• Wrede-Jäntti, Matilda (Helsingin yliopisto, 2010)
    Your money or your life? A qualitative follow-up study of the young unemployed from an actor perspective is a qualitative and longitudinal study following 36 unemployed young people in Helsinki over a span of ten years. The purpose of the study is to shed light on how a few young people view employment/unemployment and their lives and future, how they as unemployed perceive their encounters with society, and how society supports them. Four so-called key informants were followed at a finer level of empirical detail. They were chosen for the thematic interviews because of their different personalities, starting points and preferences. Although some differences were expected, what the results show is quite striking. The individual stories raise a number of questions about differences between young people, about society s view of the young unemployed, and about the principles behind the so-called activation policy and how society s support is distributed. The key informants descriptions underline that the group young unemployed does not consist of individuals who are alike but that life is complex, that paid work and unemployment can be perceived very differently, and that background and unofficial support can have consequences for self-perception and for ways of looking at the future, vocational choices, paid work and activation policy. Margaret S. Archer s theory of Morphogenesis and Barbara Cruikshank s theory of constructing democracies compose the study s theoretical framework. The key informants stories give a picture of a formal support system that, even though it puts part of the responsibility for unemployment on the individuals themselves, in the name of fairness and equality, treats them in an impersonal way, not giving their personal situation and wishes much weight. As a consequence, those who share the dominant values of society do well, while others who do not are faced with difficulties. The bigger the gap between society s and the individual s values, the bigger the risk to be met by little understanding and by penalties. And vice versa: Those who initially have the right values and know how to deal with authorities get heard and their opinions get accepted. The informants ask for a more personal encounter, which could improve both the atmosphere and the clients experiences of being heard. Still the risk of having a more individualistic system should be addressed, as a new system might generate new winners, but just as well give new losers. Finally, we have to ask if the so-called activation policy is looking for answers primarily to a macro-level problem on the micro-level. If it does not produce more jobs, its support for the unemployed will be insignificant. It is not enough to think about what to do at the grassroots level to make the system more functional and support job-seeking. If the current rate of unemployment endures, the quality of life of the unemployed should be addressed. A first step could be taken by placing less guilt on the unemployed. Instead of talking about activating the unemployed, discussion should be targeted at removing structural impediments to employment. If we want to have less polarisation between the those with paid work and those without, who often struggle with low incomes, we need to include the macro-level in the discussion. What does high unemployment mean in a work-based society, where the individual s self-perception and important social forms of support are linked to labour income? And what can be done at the macro-level to change this undesirable condition at the micro-level? Keywords: Unemployment, Youth, Public interventions, Activation policy, Individual actors, Qualitative, Longitudinal, Holistic, Helsinki, Finland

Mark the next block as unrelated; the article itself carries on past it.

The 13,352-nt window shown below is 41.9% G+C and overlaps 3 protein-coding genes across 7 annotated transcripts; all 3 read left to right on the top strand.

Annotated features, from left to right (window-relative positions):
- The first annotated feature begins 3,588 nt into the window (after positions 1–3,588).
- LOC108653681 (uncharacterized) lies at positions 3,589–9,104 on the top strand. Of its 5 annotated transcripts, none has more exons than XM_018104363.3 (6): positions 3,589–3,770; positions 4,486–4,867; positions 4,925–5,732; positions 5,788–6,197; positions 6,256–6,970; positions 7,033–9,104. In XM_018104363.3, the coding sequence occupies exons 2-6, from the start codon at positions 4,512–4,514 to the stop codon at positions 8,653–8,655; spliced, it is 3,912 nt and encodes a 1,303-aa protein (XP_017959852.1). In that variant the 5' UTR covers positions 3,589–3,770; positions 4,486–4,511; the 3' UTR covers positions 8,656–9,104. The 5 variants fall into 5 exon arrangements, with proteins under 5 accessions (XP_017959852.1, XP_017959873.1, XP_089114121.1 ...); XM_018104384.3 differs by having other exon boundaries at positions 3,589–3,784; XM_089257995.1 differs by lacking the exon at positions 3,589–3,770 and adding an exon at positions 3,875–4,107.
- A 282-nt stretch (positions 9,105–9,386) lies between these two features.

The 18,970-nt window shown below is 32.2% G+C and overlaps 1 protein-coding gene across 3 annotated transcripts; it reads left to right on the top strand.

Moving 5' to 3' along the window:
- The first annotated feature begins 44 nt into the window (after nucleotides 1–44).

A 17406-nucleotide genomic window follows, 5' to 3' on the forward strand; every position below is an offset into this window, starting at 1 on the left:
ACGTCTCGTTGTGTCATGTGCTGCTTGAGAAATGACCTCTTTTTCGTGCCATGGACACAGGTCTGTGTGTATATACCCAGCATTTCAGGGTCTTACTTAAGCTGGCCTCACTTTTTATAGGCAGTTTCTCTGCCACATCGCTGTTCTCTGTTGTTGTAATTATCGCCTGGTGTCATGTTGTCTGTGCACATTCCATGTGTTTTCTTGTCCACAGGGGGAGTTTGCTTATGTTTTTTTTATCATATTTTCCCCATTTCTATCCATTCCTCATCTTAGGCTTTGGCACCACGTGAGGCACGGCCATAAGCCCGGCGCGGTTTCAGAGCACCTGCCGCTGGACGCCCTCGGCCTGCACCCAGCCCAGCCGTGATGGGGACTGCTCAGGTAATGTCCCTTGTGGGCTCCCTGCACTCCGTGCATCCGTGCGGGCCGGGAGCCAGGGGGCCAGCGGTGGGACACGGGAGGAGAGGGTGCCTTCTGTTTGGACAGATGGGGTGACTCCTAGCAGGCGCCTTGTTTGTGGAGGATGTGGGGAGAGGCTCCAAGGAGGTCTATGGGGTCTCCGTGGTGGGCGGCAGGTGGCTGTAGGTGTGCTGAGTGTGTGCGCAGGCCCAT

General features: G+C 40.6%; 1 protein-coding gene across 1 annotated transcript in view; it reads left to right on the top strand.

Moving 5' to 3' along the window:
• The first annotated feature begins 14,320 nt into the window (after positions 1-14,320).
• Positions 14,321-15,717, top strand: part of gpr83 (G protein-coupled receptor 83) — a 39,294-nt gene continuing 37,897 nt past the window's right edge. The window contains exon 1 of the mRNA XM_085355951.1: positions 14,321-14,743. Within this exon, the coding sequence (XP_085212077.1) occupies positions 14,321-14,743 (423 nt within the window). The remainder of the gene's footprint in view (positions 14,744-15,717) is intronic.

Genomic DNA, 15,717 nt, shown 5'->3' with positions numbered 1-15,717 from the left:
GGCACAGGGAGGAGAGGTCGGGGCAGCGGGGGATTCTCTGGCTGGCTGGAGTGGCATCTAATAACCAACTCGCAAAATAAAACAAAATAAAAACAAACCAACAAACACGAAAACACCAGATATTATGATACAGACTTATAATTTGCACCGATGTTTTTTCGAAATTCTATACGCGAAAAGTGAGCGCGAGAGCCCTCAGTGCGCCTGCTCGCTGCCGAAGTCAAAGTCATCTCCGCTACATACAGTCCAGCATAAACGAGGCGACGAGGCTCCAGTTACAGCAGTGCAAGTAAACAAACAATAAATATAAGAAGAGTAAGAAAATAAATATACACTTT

• Lyytikäinen, Laura (Helsingin yliopisto, 2014)